Travel nursing can open the door to many exciting opportunities and destinations. A career in travel nursing offers excellent pay rates, schedule flexibility, access to a variety of clinical experiences, and adventure.
If you are interested in becoming a travel RN, it’s important to be prepared. Thankfully, most agencies require similar experience, certification, and documentation to get started on your first travel nursing adventure.
Read on to learn how to get started as a travel nurse!
Most travel nursing companies require two years of bedside experience as a nurse in order to travel. In addition, GIFTED Healthcare typically requires at least one year of experience in a nurse’s preferred specialty.
It is recommended that new nurses get experience in an acute care setting, and preferably on staff at a hospital. If you are a new nurse graduate, try to get the bulk of your experience in one area. This will make their experience seem substantial and reliable.
GIFTED Chief Nursing Officer Maggie Candon, RN, says “A good clinical base is important for your career. Be humble, be patient, and prepare your resume. I chose pediatrics, and it’s solidified my assessment skills, my time management, and my patience.” Most travel nursing companies require 1-2 years of experience as a nurse in order to travel. In the first few years as a nurse, nurses should try to get the bulk of your experience in one area.
GIFTED Chief Nursing Officer Russ Johnson, RN, BSN says, “I have and will always steer a new nurse into the ICU, at least for a year if they can get into a position. Once you have that experience, you can go anywhere in the hospital and have the confidence necessary to take care of a critical situation. You even become a better resource for other nurses around you.”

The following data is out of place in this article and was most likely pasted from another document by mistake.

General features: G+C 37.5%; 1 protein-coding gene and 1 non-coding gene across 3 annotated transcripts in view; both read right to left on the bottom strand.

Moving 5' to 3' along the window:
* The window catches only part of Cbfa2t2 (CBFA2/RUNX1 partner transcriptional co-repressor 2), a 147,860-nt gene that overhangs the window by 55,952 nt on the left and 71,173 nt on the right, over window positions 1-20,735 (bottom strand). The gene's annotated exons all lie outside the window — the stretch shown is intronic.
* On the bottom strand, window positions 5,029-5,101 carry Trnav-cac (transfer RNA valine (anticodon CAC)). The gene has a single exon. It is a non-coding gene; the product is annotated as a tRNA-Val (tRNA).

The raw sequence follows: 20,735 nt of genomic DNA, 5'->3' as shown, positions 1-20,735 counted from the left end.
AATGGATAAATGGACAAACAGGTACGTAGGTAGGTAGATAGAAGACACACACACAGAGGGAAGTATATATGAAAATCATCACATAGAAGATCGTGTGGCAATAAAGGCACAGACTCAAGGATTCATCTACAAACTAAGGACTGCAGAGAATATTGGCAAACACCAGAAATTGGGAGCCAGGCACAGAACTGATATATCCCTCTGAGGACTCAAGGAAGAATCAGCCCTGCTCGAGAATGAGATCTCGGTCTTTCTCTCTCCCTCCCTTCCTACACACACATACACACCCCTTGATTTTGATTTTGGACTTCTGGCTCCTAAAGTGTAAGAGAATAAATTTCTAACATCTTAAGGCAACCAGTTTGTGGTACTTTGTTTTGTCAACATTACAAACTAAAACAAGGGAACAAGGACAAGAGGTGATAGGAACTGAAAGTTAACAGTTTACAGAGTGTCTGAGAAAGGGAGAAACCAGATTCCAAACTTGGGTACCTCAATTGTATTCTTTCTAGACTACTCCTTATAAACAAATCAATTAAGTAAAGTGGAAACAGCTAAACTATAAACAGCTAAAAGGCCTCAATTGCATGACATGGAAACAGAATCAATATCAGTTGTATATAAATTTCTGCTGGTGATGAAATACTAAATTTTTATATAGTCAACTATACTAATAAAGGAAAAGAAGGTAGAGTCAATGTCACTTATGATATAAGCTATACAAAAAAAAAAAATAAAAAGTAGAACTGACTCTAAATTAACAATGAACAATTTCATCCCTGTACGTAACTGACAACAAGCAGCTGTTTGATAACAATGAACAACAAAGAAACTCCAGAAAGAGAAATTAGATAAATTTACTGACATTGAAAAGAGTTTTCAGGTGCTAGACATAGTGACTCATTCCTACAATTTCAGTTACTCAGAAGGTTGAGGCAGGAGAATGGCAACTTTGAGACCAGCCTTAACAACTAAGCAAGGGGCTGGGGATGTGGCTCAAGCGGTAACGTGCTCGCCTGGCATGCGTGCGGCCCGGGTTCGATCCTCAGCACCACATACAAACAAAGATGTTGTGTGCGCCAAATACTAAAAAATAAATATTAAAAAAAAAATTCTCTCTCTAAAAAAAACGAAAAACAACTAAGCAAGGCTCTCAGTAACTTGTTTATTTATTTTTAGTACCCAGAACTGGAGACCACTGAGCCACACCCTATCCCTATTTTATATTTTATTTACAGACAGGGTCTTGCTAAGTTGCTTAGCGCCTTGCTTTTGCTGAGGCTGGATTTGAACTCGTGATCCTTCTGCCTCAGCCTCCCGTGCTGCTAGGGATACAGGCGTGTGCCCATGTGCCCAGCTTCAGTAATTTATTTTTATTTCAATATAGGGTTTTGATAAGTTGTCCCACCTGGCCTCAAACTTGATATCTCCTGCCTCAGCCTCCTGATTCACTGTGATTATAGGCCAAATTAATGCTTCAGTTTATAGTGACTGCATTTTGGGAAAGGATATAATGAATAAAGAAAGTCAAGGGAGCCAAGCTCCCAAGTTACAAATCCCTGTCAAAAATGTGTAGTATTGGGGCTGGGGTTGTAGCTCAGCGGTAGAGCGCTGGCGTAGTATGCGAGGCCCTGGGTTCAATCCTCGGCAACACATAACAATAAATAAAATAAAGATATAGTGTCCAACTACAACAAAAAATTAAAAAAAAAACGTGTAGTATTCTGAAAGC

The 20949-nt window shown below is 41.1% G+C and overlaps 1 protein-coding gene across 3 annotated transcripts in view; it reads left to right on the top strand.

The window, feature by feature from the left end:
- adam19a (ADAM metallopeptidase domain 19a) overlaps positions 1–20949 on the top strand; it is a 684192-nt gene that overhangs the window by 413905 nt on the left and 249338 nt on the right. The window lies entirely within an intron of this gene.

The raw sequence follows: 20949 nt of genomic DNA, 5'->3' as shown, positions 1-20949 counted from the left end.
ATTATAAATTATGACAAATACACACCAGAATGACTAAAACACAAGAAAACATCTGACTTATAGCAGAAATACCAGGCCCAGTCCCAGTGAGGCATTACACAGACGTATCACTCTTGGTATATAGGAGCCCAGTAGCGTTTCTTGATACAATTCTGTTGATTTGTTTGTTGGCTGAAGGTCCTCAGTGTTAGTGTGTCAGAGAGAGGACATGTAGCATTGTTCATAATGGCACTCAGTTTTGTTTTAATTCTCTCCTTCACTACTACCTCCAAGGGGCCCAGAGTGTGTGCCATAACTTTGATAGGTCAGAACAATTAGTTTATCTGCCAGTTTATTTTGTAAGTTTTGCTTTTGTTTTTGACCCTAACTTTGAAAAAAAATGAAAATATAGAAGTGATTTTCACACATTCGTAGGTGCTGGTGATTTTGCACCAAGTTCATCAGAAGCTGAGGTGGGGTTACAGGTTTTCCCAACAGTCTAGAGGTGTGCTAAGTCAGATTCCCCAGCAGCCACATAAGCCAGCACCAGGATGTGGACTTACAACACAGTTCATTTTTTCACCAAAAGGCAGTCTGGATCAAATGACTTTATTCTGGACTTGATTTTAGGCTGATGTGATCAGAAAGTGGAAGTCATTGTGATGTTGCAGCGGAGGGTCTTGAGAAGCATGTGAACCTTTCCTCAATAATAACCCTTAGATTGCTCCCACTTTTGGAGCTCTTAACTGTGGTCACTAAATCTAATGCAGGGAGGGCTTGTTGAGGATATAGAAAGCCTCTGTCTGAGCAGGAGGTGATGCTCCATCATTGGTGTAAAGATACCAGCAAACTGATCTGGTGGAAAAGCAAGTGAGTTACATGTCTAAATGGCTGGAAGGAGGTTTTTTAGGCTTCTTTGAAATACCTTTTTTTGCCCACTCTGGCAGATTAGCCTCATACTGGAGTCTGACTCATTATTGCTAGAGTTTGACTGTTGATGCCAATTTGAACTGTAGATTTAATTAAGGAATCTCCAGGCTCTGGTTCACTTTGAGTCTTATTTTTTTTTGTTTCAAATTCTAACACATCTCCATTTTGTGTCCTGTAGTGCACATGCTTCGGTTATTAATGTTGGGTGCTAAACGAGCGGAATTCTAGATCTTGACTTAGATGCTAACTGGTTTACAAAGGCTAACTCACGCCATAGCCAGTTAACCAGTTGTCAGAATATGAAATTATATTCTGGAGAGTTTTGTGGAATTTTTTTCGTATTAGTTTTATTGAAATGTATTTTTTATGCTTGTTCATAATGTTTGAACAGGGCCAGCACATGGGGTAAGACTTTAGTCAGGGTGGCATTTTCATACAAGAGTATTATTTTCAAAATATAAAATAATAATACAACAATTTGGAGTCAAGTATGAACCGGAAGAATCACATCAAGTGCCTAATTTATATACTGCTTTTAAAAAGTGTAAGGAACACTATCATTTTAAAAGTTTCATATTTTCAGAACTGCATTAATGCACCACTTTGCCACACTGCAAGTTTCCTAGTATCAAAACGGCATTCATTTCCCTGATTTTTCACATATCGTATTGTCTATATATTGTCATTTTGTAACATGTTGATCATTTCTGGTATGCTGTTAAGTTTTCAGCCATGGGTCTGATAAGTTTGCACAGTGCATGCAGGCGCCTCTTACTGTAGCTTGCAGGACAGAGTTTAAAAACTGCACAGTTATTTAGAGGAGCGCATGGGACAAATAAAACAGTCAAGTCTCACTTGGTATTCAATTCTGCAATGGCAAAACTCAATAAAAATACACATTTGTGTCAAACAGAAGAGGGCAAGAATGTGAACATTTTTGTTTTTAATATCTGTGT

Licensing Requirements for Travel Nursing
The most basic requirement to become a travel nurse is to have an active Registered Nurse (RN) license. Licensed Practical Nurses can also become travel nurses, but travel RNs typically have more opportunities and higher pay rates.
The Nurse Licensure Compact (NLC) allows nurses to obtain a multistate license and practice in any state that is part of the compact without obtaining additional licenses. As a new travel nurse, getting a compact license will dramatically increase your job opportunities.
If the state you are working in is not part of the NLC, you will need to be licensed in the state where you are working. However, if you received your original license in a state that is part of the NLC, then you have a compact license.
The following states are currently part of the NLC:
- New Hampshire
- New Jersey*
- New Mexico
- North Carolina
- North Dakota
- South Carolina
- South Dakota
- West Virginia
Required Credentials & Certifications for Travel Nursing
Two basic certifications are required to be a travel nurse: Basic Life Support (BLS) and Advanced Cardiac Life Support (ACLS).
However, earning additional nursing certifications will dramatically increase your standing in the job market as well as your earning potential. They’ll also provide you with the knowledge and experience it takes to provide excellent care for your patients.
Important certifications include Acute/Critical Care Nursing (CCRN), Neonatal Resuscitation (NRP), Basic Life Support (BLS), Advanced Cardiovascular Life Support (ACLS), AIDS Certified Registered Nurse (ACRN), Certified Pediatric Nurse (CPN), Trauma Nursing Core Course (TNCC) Certification, and many more.
Maintaining Your License as a Travel Nurse
If you have a compact license, maintaining your license is as simple as meeting the requirements of the state where you received it. Once you renew a Compact License, your license is considered renewed in all other compact states.
However, if you obtained licenses in any non-compact states, you must meet the renewal requirements of your home state license and any non-compact states you want to work in as well. Some states have very specific rules for renewal and require Continuing Education Units (CEUs), so make sure you thoroughly understand the license renewal requirements for any state you are trying to work in.